I might suggest that the kids consider buying land in the Amazon basin. There’s lots of it there that hasn’t got any trees right now, and I’m told the land is pretty cheap in those places.

I do foresee a problem. As the trees grow over time, saliva will eventually start dripping from the tip of chain saws. This will require legislation to protect the kids’ trees. In our state, that might prove easy — -plant Sequoias and pass legislation making it illegal to cut, transport, process, or sell or buy them in any manner. Sequoias don’t grow naturally in the Northwest, and a logging truck moving down I-5 with a load of redwoods would stick out like a sore thumb. Perhaps the same is true with a Banyun tree in Nebraska. So, by planting non-indigenous trees (yet trees that are guaranteed to thrive), the chain saw lust can be curbed if not eliminated. A healthy jail sentence and fine might add to the protection of the trees.

A children’s forest doesn’t necessarily have to be in some isolated stretch of land. I can foresee urban children’s forest with trees strategically planted to provide shade to buildings over time, reducing the need for air conditioning in the hot summer months (kill two birds with one stone, ya see). And urban forests are kind of hard to cut down and haul away without being seen.

So imagine little Sally standing at the base of a giant redwood, peering upward at the branches spreading out hundreds of feet above her. “My great, great grandpa planted that tree ,” she might say to Tommy, before the two turn to run after their classmates, their Sequoia seedlings grasped firmly in one hand and a planting trowel in the other.

Richard

SUGGESTION NO. 2: TEACH THE CHILDREN

Saturday, November 8th, 2008

A decade or so ago, my best friend, Rick, won Washington State’s Teacher of the Year. He was being recognized for his pioneering work in the field of computer science. He had constructed an elaborate computer learning center for his school district. What was unique about the center was that it wasn’t designed to teach children how to use computers — -it was created for the express purpose of teaching teachers how to teach the children to use computers. It may seem strange in today’s world, but when Rick embarked on his computer center, we were all trying to acquaint ourselves with that strange voodoo world called dos. Rick was one the first to recognize that teachers have to learn a subject before they can be expected to teach it to kids.

A similar reality exists today in the world of renewable energy. Our political candidates have just spent the past two years declaring that our country has to free itself from imported oil and that we need to convert the nation to operate on non-fossil sources of energy. The knowledge on just how this is going to be accomplished is apparently believed to exist out there somewhere, and that all that is needed is a for government to push a magic button and it will all start to happen (the push of the button is to accomplished with copious quantities of cash, of course).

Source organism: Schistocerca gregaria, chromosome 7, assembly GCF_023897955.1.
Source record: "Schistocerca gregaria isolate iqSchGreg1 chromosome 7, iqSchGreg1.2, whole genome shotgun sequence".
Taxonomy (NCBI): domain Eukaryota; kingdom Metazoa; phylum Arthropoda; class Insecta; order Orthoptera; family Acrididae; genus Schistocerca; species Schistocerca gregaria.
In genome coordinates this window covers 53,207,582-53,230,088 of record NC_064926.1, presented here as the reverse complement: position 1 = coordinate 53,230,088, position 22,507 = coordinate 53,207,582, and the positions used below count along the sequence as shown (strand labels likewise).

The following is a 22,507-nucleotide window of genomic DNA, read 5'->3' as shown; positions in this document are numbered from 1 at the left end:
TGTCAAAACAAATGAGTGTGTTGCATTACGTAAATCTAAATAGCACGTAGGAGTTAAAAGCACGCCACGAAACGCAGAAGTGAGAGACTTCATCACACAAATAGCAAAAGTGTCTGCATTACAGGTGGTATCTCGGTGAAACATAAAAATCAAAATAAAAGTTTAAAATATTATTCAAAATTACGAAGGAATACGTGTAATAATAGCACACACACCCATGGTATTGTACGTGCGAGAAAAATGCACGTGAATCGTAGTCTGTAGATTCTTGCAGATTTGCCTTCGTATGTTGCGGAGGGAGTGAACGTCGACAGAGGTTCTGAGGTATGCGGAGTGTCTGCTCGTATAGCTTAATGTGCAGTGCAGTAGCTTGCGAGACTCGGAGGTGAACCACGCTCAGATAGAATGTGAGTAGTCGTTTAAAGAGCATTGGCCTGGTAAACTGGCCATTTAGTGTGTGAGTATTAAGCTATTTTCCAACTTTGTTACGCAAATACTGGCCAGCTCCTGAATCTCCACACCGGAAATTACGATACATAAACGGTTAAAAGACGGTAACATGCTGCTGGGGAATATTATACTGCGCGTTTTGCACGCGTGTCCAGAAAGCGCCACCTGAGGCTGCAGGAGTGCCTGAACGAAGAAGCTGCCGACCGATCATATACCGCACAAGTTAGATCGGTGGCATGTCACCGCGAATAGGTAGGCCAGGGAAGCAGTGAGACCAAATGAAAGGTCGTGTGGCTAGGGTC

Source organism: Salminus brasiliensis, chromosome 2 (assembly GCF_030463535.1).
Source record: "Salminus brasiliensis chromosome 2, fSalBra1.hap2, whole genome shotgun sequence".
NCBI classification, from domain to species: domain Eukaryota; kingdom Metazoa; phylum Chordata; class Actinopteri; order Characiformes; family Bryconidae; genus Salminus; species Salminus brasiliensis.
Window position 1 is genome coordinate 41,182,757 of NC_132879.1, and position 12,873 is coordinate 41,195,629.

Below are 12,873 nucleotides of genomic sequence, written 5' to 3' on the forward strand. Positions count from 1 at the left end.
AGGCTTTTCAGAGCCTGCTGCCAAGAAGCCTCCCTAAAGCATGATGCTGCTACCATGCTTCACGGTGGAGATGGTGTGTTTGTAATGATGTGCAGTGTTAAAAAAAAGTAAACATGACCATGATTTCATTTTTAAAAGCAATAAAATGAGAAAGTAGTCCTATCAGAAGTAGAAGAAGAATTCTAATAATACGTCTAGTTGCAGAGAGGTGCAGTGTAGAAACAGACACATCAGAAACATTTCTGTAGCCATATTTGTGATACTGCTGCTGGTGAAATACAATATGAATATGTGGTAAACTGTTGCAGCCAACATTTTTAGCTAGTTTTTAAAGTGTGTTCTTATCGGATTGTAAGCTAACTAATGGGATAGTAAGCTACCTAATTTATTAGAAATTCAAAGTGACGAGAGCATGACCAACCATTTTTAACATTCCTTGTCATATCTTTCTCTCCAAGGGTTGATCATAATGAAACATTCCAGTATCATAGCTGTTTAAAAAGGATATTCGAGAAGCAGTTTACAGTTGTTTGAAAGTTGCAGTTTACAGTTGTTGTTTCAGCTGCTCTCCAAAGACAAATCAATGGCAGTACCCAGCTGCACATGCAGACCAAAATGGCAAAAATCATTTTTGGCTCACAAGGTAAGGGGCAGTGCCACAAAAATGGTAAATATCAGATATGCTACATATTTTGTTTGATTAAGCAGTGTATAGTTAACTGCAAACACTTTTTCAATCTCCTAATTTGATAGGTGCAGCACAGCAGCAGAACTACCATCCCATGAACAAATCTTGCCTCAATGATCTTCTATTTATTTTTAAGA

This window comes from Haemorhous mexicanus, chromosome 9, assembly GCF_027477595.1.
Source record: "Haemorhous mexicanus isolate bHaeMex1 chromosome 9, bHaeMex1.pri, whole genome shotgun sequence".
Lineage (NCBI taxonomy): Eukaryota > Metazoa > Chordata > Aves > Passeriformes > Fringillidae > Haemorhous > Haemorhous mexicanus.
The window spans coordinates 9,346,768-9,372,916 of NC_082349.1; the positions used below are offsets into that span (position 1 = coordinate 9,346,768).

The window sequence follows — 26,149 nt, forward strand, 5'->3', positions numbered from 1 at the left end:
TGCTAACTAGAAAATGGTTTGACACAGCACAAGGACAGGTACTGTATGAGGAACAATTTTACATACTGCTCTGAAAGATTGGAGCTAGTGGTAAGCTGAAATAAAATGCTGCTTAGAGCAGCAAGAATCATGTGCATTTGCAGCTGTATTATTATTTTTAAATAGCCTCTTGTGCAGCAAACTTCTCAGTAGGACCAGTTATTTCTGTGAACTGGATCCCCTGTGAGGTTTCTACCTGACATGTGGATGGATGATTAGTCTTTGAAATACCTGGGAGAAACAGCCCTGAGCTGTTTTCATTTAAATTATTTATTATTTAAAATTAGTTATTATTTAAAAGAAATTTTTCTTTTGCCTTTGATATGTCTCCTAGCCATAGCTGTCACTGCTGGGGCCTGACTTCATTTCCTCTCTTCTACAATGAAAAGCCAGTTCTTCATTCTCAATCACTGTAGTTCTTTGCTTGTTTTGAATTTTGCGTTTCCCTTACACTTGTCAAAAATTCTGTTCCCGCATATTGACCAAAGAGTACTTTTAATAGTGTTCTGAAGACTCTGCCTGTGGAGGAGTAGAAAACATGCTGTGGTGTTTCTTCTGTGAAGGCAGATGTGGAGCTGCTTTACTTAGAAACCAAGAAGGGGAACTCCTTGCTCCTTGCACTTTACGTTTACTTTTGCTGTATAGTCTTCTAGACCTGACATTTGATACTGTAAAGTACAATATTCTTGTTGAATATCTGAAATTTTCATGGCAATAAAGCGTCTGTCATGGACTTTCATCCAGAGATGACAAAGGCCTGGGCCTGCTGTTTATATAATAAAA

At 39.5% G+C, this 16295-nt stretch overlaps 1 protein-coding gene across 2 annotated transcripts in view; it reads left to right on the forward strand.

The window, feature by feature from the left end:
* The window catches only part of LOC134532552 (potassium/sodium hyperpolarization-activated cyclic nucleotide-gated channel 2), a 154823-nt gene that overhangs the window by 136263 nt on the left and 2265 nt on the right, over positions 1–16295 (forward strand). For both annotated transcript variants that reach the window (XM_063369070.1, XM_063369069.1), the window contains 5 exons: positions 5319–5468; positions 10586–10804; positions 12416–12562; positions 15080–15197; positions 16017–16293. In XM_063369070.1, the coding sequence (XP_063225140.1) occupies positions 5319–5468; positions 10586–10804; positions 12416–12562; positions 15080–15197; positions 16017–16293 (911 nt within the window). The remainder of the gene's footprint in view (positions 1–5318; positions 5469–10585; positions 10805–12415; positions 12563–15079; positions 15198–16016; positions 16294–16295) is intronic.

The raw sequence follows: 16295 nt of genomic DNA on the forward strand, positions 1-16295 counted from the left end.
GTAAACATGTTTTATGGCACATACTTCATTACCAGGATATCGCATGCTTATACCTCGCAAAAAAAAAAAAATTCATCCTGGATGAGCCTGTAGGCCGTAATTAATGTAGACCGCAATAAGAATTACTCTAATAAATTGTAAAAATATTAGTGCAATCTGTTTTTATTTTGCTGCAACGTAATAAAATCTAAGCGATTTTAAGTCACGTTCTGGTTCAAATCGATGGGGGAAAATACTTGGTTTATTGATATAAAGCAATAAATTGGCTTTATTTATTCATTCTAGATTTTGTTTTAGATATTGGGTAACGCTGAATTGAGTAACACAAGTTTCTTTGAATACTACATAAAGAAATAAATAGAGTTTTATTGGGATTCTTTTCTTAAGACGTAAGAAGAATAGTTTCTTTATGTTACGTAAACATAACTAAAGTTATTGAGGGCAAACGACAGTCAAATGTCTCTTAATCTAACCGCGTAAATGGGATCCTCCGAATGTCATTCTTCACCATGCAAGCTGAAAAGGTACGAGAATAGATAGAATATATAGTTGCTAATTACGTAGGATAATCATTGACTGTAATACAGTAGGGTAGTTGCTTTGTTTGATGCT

The truth of the matter is that a global transition to a non-fossil reality is going to be an extraordinary undertaking. And it’s not going to be done overnight — -it’s going to take generations to accomplish. My question is this: is there really any concerted effort under way to teach renewable energy to the generations moving their way through our public school systems? More importantly, how many teachers are there out there that know the difference between a gallium arsenide solar cell and one made of amorphous silicon, and why the distinction is important. Do they know the difference between thermal and electric solarized energy, and what part of the spectrum produces each? Even more basic: can they quantify the energy savings of insulation based upon its R-value?

Are you starting to see the problem? If we are to have any hope of truly freeing ourselves from the toxic grip of fossil fuel, that means that we are going to have to educate ourselves on a massive scale. It means that we are going to have to teach our kids, and before that happens, we have to teach our teachers first.

And so my Suggestion Number 2 to the powers that be is this: Establish a meaningful nationwide program to teach teachers about renewable energy. This includes how to insulate homes, how to recognize energy-efficient appliances, how to install solar collectors (thermal everywhere, and electric where appropriate). Grade school teachers need to send their legions of children back into their homes looking for lights to turn out in a quest for gold stars on some flashy certificate. We need to teach our kids to think in terms of energy conservation using positive reinforcement to instill these and other values in them.